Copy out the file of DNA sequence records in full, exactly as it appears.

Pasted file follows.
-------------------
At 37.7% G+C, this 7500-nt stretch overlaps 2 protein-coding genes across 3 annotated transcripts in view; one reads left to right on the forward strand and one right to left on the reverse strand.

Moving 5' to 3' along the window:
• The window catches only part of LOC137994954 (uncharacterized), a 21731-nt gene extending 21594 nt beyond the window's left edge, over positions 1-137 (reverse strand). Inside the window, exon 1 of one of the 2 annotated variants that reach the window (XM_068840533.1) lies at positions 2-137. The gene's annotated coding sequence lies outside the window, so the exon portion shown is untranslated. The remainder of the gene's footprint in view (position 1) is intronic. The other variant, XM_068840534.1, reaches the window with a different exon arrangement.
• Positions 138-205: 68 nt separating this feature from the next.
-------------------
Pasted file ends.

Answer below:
At 37.7% G+C, this 7500-nt stretch overlaps 2 protein-coding genes across 3 annotated transcripts in view; one reads left to right on the forward strand and one right to left on the reverse strand.

Moving 5' to 3' along the window:
• The window catches only part of LOC137994954 (uncharacterized), a 21731-nt gene extending 21594 nt beyond the window's left edge, over positions 1-137 (reverse strand). Inside the window, exon 1 of one of the 2 annotated variants that reach the window (XM_068840533.1) lies at positions 2-137. The gene's annotated coding sequence lies outside the window, so the exon portion shown is untranslated. The remainder of the gene's footprint in view (position 1) is intronic. The other variant, XM_068840534.1, reaches the window with a different exon arrangement.
• Positions 138-205: 68 nt separating this feature from the next.